Michigan man accused in 2014 hack of medical center, sale of data on 65,000 people

Justin Sean Johnson allegedly hacked the University of Pittsburgh Medical Center, Pennsylvania’s largest health care system.

Federal agents have arrested a 29-year-old Michigan man for allegedly hacking into a medical center in 2014, stealing data on more than 65,000 people and then selling it on the dark web, the Department of Justice announced Thursday.

A 43-count indictment charges Justin Sean Johnson with wire fraud, aggravated identity theft and conspiracy for the hack of a database at University of Pittsburgh Medical Center (UPMC), Pennsylvania’s largest health care system. Johnson’s sale of medical center employees’ Social Security numbers and addresses led other alleged criminals to claim hundreds of thousands of dollars in fake IRS tax refunds, prosecutors said.

“The health care sector has become an attractive target of cyber criminals looking to update personal information for use in fraud,” Timothy Burke, special agent in charge for the U.S. Secret Service in Pittsburgh, said in a statement.

The indictment also alleges that from 2014 to 2017 Johnson sold other personally identifiable information on dark web forums that led to $1.7 million in fraudulent tax refunds.


Johnson made his initial appearance in federal court on Wednesday in the Eastern District of Michigan. Johnson’s detention hearing was set for Thursday afternoon. Benton Martin, who is listed in court records as representing Johnson, did not respond to a request for comment.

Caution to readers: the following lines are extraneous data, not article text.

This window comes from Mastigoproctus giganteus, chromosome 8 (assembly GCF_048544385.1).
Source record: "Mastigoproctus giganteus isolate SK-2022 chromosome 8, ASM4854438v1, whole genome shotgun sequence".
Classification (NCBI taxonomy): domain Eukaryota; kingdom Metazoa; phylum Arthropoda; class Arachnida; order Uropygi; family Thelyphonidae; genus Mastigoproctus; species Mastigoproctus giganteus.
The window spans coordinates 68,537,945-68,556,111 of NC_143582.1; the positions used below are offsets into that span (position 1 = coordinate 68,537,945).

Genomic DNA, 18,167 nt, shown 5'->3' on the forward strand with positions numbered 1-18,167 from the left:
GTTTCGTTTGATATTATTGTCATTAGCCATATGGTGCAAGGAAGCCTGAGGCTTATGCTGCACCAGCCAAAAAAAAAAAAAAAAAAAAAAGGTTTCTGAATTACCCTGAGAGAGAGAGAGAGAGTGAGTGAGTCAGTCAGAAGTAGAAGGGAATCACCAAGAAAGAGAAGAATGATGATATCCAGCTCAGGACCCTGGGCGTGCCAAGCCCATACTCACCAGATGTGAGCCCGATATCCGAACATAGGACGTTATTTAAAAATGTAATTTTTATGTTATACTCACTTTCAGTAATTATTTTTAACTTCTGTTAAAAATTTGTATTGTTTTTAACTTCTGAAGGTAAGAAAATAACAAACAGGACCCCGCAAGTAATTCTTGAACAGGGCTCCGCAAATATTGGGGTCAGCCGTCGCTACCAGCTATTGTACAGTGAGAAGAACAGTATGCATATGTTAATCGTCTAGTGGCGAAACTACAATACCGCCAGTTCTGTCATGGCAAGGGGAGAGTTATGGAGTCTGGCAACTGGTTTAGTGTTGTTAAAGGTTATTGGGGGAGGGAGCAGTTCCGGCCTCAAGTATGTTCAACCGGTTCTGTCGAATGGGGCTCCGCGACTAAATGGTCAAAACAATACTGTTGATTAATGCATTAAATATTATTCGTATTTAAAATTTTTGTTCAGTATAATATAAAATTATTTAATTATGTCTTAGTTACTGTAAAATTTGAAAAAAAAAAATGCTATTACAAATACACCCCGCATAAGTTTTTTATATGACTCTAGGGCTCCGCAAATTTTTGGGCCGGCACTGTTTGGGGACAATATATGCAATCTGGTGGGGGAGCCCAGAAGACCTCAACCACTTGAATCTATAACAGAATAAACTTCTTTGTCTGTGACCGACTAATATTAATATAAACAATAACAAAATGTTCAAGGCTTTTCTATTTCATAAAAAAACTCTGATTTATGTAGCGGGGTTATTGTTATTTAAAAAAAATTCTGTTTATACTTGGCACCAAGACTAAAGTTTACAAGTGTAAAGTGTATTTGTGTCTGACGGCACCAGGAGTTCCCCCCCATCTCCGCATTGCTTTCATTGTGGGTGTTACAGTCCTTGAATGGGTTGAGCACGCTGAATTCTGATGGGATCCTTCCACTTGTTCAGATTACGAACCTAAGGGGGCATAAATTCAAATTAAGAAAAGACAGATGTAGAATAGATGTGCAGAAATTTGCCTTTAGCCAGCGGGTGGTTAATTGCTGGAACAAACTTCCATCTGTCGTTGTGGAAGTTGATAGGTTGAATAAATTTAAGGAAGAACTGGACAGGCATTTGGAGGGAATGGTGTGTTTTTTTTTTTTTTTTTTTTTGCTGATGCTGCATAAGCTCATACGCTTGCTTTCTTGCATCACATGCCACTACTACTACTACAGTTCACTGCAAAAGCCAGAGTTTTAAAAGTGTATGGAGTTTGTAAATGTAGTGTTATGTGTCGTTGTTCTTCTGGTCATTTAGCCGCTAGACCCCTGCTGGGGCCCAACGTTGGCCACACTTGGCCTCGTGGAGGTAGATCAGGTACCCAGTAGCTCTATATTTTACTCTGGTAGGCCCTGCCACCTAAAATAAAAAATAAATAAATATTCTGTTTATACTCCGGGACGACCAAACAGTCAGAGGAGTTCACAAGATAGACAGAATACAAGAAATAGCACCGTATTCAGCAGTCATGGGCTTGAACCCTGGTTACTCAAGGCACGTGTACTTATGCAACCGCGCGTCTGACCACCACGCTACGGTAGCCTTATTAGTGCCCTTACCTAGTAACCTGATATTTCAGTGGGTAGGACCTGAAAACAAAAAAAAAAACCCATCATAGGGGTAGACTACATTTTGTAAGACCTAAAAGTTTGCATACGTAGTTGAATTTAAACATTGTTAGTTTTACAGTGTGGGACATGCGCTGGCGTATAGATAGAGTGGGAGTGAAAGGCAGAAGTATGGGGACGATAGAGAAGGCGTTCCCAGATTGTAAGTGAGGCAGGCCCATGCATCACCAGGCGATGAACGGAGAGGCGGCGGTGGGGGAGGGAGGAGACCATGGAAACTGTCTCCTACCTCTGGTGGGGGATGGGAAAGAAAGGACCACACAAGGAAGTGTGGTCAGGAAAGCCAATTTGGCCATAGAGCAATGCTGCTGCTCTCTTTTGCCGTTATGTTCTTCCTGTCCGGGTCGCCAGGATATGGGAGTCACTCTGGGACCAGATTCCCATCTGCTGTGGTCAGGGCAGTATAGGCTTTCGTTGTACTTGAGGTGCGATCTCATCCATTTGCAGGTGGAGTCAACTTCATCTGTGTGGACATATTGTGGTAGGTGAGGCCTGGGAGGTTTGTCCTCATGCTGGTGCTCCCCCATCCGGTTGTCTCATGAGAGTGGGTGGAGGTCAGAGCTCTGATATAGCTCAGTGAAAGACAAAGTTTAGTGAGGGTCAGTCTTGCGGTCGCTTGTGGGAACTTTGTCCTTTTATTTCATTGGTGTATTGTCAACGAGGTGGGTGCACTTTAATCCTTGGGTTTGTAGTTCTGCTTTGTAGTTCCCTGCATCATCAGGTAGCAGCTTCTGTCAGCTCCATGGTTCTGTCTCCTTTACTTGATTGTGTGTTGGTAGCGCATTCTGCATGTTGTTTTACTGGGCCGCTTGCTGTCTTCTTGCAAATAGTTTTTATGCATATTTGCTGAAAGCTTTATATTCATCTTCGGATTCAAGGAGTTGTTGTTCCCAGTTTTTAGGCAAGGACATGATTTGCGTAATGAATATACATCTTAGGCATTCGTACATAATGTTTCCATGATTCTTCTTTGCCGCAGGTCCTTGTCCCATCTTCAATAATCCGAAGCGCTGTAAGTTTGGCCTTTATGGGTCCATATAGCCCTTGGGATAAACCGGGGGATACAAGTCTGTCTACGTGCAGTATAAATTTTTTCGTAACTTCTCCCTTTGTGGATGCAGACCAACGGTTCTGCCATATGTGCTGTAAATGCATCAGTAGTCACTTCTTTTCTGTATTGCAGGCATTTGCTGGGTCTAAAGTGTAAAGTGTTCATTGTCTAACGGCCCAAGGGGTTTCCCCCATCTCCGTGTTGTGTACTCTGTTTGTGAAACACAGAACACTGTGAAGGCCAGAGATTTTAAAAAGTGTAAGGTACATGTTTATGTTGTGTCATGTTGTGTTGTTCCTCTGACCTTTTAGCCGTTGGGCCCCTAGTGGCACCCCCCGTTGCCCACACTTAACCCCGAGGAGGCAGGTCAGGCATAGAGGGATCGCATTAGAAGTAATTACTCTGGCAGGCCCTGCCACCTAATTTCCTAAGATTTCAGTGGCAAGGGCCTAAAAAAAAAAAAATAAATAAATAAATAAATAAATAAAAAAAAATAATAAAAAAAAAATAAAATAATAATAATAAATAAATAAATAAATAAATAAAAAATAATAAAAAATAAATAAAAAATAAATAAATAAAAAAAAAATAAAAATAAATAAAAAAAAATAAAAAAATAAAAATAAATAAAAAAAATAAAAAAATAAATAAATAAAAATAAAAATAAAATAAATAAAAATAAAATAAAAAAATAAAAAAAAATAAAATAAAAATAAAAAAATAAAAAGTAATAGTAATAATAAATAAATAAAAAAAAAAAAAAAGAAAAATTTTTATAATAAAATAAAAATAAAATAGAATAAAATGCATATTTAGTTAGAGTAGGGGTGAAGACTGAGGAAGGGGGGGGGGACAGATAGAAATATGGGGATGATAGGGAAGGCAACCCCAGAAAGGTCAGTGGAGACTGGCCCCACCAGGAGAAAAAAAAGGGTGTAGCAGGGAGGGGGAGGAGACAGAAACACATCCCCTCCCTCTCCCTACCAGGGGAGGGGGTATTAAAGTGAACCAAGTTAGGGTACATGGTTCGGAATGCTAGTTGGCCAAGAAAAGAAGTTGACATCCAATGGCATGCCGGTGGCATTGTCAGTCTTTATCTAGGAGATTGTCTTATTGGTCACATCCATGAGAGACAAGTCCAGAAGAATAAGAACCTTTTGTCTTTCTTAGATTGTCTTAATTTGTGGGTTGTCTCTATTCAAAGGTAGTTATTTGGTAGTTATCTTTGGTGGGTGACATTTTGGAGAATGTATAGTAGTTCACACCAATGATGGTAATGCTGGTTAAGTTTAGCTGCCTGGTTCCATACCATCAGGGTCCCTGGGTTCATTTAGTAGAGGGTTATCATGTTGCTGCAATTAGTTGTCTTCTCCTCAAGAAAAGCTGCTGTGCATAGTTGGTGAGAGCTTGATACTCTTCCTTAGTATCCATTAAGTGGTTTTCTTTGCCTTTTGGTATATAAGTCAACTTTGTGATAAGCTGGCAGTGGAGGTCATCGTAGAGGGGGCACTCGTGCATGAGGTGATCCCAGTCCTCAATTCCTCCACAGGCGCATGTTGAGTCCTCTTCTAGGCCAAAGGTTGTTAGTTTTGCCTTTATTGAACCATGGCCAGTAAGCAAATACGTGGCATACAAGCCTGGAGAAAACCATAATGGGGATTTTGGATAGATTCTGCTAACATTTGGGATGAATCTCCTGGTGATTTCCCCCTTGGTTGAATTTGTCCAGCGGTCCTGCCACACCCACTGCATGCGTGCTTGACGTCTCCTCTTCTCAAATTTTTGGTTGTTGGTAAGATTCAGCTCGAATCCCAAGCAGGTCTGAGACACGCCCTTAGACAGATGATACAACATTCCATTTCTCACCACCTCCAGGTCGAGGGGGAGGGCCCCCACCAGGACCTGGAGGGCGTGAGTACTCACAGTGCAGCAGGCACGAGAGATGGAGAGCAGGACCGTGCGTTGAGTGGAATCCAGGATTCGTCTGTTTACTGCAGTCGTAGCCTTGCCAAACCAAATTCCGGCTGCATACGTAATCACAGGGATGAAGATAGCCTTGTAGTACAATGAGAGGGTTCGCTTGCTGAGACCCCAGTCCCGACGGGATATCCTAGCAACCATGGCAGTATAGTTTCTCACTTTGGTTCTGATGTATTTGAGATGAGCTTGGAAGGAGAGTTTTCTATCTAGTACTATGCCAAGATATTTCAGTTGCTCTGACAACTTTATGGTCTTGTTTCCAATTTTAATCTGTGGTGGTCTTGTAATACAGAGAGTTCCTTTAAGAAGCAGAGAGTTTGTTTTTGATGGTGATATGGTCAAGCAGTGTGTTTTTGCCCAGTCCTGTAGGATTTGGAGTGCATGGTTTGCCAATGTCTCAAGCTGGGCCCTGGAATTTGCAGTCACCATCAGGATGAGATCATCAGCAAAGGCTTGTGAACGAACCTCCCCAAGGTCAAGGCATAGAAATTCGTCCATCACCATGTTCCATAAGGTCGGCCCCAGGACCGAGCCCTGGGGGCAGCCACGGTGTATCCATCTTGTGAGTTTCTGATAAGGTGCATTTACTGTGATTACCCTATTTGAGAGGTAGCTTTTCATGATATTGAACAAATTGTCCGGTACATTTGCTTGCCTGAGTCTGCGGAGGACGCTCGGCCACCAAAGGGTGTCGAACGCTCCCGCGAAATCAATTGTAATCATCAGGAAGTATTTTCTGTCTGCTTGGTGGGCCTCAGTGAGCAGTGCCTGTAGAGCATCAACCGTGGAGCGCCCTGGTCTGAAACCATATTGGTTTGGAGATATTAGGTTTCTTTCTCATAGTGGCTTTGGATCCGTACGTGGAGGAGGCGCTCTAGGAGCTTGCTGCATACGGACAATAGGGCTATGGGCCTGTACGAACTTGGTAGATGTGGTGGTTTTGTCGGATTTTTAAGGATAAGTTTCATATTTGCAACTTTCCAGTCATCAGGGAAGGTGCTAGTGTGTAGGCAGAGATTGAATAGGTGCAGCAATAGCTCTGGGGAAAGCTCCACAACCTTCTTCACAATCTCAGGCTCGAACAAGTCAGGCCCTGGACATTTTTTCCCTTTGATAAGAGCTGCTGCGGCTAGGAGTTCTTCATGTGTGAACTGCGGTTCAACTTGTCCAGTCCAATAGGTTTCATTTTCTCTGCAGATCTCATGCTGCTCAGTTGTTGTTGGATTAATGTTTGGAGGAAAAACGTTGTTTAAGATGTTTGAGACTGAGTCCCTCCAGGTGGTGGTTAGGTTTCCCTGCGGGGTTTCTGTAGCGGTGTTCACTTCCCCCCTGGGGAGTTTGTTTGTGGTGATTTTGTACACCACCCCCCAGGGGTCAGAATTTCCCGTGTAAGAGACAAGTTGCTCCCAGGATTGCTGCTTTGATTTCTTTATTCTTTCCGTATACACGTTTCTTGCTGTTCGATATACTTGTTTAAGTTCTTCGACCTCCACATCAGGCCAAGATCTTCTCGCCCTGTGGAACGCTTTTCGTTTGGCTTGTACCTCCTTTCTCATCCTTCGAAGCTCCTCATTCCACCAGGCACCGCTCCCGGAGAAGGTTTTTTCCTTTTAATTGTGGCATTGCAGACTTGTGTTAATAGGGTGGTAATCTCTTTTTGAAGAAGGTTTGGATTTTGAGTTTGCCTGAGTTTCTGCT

“We appreciate the diligent and thorough work of the U.S. Attorney’s Office for the Western District of Pennsylvania, Internal Revenue Service, U.S. Secret Service, U.S. Postal Inspection Service, Department of Homeland Security Office of Inspector General and all authorities who contributed to solving this case,” UPMC spokesperson Gloria Kreps said in a statement.

You can read the indictment below.

Sean Lyngaas

Written by Sean Lyngaas

Sean Lyngaas is CyberScoop’s Senior Reporter covering the Department of Homeland Security and Congress. He was previously a freelance journalist in West Africa, where he covered everything from a presidential election in Ghana to military mutinies in Ivory Coast for The New York Times. Lyngaas’ reporting also has appeared in The Washington Post, The Economist and the BBC, among other outlets. His investigation of cybersecurity issues in the nuclear sector, backed by a grant from the Pulitzer Center on Crisis Reporting, won plaudits from industrial security experts. He was previously a reporter with Federal Computer Week and, before that, with Smart Grid Today. Sean earned a B.A. in public policy from Duke University and an M.A. in International Relations from The Fletcher School of Law and Diplomacy at Tufts University.

Latest Podcasts